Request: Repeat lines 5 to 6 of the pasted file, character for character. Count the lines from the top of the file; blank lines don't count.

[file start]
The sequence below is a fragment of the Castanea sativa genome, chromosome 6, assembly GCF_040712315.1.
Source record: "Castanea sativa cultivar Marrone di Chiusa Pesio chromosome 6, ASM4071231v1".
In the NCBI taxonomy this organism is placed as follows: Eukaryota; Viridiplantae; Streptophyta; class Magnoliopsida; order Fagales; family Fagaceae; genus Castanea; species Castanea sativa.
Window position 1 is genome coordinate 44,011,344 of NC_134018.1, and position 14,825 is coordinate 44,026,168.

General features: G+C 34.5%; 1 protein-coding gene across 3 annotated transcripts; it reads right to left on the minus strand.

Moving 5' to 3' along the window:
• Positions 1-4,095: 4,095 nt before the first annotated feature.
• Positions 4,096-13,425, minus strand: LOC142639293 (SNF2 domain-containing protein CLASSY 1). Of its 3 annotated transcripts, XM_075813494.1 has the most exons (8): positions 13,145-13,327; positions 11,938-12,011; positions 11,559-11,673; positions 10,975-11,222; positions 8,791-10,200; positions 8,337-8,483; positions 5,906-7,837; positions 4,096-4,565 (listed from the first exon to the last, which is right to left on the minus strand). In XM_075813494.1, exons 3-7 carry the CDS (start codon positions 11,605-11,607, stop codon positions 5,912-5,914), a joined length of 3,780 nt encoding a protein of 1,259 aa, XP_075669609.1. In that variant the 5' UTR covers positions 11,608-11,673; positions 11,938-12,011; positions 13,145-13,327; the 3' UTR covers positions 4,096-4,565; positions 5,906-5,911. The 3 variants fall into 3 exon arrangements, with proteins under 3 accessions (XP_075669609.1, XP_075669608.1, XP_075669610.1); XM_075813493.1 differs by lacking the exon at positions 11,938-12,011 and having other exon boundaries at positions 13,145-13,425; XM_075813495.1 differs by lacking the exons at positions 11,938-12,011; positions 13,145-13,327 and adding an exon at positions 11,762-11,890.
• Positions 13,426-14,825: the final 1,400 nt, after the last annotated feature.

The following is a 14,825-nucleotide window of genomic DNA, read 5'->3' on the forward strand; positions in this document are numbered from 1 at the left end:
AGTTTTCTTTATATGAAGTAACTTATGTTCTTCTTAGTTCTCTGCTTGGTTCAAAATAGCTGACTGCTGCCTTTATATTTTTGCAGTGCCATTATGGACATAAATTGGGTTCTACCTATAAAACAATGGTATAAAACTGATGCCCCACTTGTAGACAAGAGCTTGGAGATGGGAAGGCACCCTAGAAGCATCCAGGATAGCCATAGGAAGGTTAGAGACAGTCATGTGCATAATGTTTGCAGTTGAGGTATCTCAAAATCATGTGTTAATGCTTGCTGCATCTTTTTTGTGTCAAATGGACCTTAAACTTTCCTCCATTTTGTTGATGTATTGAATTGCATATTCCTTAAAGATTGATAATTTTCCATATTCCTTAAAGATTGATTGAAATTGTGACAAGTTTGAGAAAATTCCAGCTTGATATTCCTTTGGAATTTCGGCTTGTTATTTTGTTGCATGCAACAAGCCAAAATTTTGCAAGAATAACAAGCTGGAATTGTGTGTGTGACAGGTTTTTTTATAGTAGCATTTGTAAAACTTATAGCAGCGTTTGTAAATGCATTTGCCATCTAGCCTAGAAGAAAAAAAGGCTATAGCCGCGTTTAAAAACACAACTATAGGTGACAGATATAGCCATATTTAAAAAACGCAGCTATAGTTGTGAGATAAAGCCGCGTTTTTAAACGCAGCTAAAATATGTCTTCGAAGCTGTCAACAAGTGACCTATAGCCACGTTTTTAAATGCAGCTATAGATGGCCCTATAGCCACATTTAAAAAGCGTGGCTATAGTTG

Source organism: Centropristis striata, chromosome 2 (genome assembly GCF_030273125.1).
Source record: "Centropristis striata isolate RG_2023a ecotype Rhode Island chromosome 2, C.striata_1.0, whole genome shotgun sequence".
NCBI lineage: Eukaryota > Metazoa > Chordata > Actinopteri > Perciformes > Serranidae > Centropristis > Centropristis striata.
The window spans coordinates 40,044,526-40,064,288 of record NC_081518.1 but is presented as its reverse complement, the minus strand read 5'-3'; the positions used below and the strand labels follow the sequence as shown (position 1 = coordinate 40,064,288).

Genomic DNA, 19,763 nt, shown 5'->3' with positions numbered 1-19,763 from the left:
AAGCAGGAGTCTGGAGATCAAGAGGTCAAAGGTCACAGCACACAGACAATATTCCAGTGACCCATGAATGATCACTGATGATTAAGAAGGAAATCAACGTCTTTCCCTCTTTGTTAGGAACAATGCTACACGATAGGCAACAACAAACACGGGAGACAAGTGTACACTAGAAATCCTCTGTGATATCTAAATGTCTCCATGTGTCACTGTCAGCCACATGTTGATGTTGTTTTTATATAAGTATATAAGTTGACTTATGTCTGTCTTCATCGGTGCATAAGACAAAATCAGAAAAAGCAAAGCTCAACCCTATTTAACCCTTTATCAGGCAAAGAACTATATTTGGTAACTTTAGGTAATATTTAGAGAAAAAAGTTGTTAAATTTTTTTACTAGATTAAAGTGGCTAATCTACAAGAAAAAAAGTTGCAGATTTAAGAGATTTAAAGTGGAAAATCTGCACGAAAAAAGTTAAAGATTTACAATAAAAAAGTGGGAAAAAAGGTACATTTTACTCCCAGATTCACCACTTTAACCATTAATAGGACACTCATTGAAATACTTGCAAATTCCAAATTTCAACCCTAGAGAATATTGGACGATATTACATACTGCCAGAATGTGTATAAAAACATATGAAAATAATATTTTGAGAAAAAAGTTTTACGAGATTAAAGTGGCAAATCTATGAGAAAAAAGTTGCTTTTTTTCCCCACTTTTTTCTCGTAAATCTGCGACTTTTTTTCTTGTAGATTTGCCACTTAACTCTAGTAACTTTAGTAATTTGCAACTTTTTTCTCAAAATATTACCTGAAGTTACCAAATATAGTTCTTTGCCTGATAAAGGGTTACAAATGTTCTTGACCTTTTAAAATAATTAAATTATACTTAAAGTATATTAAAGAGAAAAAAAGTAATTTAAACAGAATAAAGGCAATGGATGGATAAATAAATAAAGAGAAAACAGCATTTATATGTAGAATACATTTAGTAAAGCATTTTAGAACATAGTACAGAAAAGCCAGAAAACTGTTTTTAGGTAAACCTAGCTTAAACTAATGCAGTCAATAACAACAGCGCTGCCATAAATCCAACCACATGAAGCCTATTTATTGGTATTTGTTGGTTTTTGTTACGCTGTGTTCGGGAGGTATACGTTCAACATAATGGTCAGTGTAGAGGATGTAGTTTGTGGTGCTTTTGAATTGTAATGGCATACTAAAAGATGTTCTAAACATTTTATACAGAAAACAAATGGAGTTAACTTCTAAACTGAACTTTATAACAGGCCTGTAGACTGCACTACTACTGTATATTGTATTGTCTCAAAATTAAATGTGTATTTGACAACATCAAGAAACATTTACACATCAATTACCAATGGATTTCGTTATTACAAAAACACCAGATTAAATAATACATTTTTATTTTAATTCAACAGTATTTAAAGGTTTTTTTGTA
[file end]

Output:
General features: G+C 34.5%; 1 protein-coding gene across 3 annotated transcripts; it reads right to left on the minus strand.

Moving 5' to 3' along the window: